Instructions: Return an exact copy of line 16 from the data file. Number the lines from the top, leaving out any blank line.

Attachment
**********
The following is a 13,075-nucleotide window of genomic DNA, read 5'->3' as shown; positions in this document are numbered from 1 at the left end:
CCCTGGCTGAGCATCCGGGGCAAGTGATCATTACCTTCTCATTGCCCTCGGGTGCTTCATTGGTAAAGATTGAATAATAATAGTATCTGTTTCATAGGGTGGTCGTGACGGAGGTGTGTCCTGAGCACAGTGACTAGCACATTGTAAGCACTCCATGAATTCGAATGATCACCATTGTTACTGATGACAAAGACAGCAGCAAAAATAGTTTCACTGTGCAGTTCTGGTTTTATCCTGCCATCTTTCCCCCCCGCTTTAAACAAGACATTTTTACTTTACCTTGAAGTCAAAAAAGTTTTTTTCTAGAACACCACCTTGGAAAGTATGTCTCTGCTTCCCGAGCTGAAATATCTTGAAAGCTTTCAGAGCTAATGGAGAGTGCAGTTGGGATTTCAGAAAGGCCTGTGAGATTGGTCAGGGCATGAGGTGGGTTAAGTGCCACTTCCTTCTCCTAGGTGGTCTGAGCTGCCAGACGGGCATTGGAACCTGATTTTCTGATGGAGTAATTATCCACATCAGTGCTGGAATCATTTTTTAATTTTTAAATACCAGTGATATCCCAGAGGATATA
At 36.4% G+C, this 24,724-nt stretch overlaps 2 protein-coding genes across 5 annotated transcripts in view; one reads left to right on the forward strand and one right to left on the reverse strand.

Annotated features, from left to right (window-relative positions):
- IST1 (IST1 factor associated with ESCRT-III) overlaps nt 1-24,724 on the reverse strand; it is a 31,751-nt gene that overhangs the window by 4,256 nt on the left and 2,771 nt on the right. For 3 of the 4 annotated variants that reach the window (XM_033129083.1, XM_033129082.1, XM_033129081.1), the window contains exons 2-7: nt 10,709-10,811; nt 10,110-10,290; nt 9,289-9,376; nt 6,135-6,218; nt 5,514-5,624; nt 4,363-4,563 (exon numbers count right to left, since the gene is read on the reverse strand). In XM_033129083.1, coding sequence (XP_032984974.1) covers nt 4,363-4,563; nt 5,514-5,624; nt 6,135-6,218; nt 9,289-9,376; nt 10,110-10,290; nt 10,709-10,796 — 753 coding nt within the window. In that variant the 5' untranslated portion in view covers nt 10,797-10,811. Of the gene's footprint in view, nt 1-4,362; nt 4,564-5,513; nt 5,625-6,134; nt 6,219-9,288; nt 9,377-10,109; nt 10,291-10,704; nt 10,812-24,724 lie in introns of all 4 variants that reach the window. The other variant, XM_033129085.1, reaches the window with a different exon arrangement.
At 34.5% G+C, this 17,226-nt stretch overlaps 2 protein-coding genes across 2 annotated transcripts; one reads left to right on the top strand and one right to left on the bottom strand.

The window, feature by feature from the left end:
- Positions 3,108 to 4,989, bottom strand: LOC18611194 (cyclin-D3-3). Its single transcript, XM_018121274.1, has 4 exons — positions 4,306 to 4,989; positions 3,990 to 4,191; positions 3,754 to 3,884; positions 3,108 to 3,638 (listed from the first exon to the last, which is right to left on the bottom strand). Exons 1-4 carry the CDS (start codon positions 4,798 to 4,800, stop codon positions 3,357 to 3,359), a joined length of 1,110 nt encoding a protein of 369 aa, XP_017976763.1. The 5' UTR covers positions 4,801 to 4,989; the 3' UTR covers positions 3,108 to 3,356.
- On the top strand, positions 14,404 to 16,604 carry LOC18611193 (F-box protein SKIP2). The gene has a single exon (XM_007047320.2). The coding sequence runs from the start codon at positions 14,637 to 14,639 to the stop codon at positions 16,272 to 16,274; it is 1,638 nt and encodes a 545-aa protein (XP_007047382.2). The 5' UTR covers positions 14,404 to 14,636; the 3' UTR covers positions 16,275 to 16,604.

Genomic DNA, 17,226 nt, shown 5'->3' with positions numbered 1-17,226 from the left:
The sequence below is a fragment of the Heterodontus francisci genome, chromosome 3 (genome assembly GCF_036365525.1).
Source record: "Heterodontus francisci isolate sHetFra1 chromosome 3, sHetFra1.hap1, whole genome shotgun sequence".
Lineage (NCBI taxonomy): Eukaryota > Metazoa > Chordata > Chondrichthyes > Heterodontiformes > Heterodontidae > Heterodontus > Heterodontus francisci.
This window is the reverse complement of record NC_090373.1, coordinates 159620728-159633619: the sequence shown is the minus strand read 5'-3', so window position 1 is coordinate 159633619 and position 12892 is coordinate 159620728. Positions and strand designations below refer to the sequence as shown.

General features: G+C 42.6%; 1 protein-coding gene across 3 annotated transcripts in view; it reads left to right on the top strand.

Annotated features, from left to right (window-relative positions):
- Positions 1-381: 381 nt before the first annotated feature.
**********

Annotated features, from left to right (window-relative positions):